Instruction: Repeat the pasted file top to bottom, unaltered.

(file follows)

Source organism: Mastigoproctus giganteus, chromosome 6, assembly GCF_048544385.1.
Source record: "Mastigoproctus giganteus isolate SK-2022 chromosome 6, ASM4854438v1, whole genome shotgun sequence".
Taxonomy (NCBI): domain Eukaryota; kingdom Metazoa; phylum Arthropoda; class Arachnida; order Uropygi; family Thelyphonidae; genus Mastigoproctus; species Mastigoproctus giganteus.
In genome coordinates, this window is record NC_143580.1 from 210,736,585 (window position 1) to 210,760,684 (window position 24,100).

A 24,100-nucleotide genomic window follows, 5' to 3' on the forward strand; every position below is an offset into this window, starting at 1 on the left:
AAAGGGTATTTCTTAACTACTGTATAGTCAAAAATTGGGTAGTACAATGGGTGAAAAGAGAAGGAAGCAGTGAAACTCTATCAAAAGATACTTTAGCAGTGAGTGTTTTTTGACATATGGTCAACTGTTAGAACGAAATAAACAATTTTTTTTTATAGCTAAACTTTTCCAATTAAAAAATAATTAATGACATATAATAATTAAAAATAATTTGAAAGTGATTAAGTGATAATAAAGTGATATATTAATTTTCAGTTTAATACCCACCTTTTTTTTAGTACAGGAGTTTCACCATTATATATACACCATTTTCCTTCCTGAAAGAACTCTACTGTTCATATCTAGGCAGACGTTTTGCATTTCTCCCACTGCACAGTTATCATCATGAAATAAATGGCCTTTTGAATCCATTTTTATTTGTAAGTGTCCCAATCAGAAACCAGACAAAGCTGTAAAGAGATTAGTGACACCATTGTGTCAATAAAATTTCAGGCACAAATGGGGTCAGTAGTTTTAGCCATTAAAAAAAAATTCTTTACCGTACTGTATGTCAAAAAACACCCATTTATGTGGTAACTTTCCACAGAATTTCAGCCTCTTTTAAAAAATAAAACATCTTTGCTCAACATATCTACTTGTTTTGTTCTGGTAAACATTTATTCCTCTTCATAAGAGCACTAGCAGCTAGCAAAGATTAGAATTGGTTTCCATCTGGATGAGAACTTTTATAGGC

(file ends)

Source organism: Mastigoproctus giganteus, chromosome 6, assembly GCF_048544385.1.
Source record: "Mastigoproctus giganteus isolate SK-2022 chromosome 6, ASM4854438v1, whole genome shotgun sequence".
Taxonomy (NCBI): domain Eukaryota; kingdom Metazoa; phylum Arthropoda; class Arachnida; order Uropygi; family Thelyphonidae; genus Mastigoproctus; species Mastigoproctus giganteus.
In genome coordinates, this window is record NC_143580.1 from 210,736,585 (window position 1) to 210,760,684 (window position 24,100).

A 24,100-nucleotide genomic window follows, 5' to 3' on the forward strand; every position below is an offset into this window, starting at 1 on the left:
AAAGGGTATTTCTTAACTACTGTATAGTCAAAAATTGGGTAGTACAATGGGTGAAAAGAGAAGGAAGCAGTGAAACTCTATCAAAAGATACTTTAGCAGTGAGTGTTTTTTGACATATGGTCAACTGTTAGAACGAAATAAACAATTTTTTTTTATAGCTAAACTTTTCCAATTAAAAAATAATTAATGACATATAATAATTAAAAATAATTTGAAAGTGATTAAGTGATAATAAAGTGATATATTAATTTTCAGTTTAATACCCACCTTTTTTTTAGTACAGGAGTTTCACCATTATATATACACCATTTTCCTTCCTGAAAGAACTCTACTGTTCATATCTAGGCAGACGTTTTGCATTTCTCCCACTGCACAGTTATCATCATGAAATAAATGGCCTTTTGAATCCATTTTTATTTGTAAGTGTCCCAATCAGAAACCAGACAAAGCTGTAAAGAGATTAGTGACACCATTGTGTCAATAAAATTTCAGGCACAAATGGGGTCAGTAGTTTTAGCCATTAAAAAAAAATTCTTTACCGTACTGTATGTCAAAAAACACCCATTTATGTGGTAACTTTCCACAGAATTTCAGCCTCTTTTAAAAAATAAAACATCTTTGCTCAACATATCTACTTGTTTTGTTCTGGTAAACATTTATTCCTCTTCATAAGAGCACTAGCAGCTAGCAAAGATTAGAATTGGTTTCCATCTGGATGAGAACTTTTATAGGC